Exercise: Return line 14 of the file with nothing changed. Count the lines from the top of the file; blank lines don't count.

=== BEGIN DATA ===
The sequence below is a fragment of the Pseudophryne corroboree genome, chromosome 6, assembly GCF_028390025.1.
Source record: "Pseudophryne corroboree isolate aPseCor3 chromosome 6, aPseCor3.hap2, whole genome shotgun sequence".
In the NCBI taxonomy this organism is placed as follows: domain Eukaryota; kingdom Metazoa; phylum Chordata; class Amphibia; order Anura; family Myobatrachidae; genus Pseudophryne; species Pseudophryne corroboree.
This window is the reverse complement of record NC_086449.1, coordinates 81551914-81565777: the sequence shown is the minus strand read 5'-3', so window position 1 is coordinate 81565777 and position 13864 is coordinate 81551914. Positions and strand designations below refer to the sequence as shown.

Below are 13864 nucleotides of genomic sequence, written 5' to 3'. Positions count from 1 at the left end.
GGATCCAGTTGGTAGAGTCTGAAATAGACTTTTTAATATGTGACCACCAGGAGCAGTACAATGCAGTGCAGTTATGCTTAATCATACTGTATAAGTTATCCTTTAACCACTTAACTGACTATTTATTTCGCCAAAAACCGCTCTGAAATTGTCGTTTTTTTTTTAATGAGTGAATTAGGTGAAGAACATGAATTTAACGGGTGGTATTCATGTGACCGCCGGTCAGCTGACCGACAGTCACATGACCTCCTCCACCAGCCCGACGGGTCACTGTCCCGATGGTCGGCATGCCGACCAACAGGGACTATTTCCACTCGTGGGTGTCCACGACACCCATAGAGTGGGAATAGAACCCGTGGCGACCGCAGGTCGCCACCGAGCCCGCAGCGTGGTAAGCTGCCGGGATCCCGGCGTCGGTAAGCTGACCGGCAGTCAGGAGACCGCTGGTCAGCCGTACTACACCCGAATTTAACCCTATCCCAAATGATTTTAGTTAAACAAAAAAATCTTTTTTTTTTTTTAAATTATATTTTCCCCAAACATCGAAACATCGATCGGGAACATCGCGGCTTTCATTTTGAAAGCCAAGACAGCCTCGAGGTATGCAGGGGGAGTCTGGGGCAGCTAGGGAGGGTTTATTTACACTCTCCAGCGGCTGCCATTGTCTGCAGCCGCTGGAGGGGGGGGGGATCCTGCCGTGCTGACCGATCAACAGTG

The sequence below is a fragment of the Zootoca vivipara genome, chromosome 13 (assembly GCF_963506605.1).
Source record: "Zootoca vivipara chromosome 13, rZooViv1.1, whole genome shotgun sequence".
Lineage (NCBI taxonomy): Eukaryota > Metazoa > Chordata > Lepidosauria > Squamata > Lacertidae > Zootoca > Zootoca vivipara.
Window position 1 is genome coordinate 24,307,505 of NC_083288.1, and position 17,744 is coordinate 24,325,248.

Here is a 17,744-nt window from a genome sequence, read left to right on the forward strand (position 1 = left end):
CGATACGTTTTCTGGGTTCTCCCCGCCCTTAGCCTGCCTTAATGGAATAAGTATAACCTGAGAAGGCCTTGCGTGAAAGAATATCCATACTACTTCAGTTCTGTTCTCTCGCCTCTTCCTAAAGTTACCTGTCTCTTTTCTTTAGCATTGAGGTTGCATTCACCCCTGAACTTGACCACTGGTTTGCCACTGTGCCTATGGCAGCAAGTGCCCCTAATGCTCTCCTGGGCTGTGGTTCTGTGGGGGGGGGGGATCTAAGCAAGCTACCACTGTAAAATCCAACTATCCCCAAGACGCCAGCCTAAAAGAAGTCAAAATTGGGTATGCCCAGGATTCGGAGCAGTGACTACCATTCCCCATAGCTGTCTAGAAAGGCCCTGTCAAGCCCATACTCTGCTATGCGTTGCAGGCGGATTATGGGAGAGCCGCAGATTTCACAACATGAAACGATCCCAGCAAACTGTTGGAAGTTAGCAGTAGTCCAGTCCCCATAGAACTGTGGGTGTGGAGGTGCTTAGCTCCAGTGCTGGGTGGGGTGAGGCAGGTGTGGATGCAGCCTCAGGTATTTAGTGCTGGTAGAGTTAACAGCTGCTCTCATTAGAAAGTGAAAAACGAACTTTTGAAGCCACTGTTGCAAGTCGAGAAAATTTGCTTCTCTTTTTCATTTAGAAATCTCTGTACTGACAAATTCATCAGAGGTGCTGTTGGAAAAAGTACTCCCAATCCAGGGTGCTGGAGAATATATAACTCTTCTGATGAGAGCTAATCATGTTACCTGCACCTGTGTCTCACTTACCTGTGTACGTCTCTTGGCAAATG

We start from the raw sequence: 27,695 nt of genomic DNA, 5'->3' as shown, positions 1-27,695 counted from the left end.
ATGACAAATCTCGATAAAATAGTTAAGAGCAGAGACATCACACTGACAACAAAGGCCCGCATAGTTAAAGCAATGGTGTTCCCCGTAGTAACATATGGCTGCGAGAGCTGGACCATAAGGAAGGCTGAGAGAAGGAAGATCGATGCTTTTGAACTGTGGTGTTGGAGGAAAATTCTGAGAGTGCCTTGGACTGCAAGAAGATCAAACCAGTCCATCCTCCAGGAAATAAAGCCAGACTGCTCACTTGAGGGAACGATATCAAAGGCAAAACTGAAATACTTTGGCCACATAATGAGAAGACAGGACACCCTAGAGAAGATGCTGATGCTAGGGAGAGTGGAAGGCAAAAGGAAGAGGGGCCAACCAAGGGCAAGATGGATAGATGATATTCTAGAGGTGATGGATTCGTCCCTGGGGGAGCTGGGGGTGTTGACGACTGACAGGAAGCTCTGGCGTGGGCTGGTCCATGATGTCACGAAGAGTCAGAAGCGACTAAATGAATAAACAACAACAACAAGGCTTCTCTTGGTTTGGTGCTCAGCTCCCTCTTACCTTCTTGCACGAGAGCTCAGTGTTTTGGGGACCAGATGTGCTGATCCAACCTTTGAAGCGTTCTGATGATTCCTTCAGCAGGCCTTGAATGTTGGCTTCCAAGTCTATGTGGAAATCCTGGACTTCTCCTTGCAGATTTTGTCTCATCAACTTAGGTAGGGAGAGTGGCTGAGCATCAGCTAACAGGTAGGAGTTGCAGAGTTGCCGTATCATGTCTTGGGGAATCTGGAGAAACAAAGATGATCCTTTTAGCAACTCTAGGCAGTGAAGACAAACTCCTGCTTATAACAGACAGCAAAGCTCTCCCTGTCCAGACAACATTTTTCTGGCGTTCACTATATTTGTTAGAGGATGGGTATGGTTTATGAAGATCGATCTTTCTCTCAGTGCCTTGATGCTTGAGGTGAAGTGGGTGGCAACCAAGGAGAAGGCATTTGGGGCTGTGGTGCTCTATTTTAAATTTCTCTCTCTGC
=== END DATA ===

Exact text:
ATGACAAATCTCGATAAAATAGTTAAGAGCAGAGACATCACACTGACAACAAAGGCCCGCATAGTTAAAGCAATGGTGTTCCCCGTAGTAACATATGGCTGCGAGAGCTGGACCATAAGGAAGGCTGAGAGAAGGAAGATCGATGCTTTTGAACTGTGGTGTTGGAGGAAAATTCTGAGAGTGCCTTGGACTGCAAGAAGATCAAACCAGTCCATCCTCCAGGAAATAAAGCCAGACTGCTCACTTGAGGGAACGATATCAAAGGCAAAACTGAAATACTTTGGCCACATAATGAGAAGACAGGACACCCTAGAGAAGATGCTGATGCTAGGGAGAGTGGAAGGCAAAAGGAAGAGGGGCCAACCAAGGGCAAGATGGATAGATGATATTCTAGAGGTGATGGATTCGTCCCTGGGGGAGCTGGGGGTGTTGACGACTGACAGGAAGCTCTGGCGTGGGCTGGTCCATGATGTCACGAAGAGTCAGAAGCGACTAAATGAATAAACAACAACAACAAGGCTTCTCTTGGTTTGGTGCTCAGCTCCCTCTTACCTTCTTGCACGAGAGCTCAGTGTTTTGGGGACCAGATGTGCTGATCCAACCTTTGAAGCGTTCTGATGATTCCTTCAGCAGGCCTTGAATGTTGGCTTCCAAGTCTATGTGGAAATCCTGGACTTCTCCTTGCAGATTTTGTCTCATCAACTTAGGTAGGGAGAGTGGCTGAGCATCAGCTAACAGGTAGGAGTTGCAGAGTTGCCGTATCATGTCTTGGGGAATCTGGAGAAACAAAGATGATCCTTTTAGCAACTCTAGGCAGTGAAGACAAACTCCTGCTTATAACAGACAGCAAAGCTCTCCCTGTCCAGACAACATTTTTCTGGCGTTCACTATATTTGTTAGAGGATGGGTATGGTTTATGAAGATCGATCTTTCTCTCAGTGCCTTGATGCTTGAGGTGAAGTGGGTGGCAACCAAGGAGAAGGCATTTGGGGCTGTGGTGCTCTATTTTAAATTTCTCTCTCTGC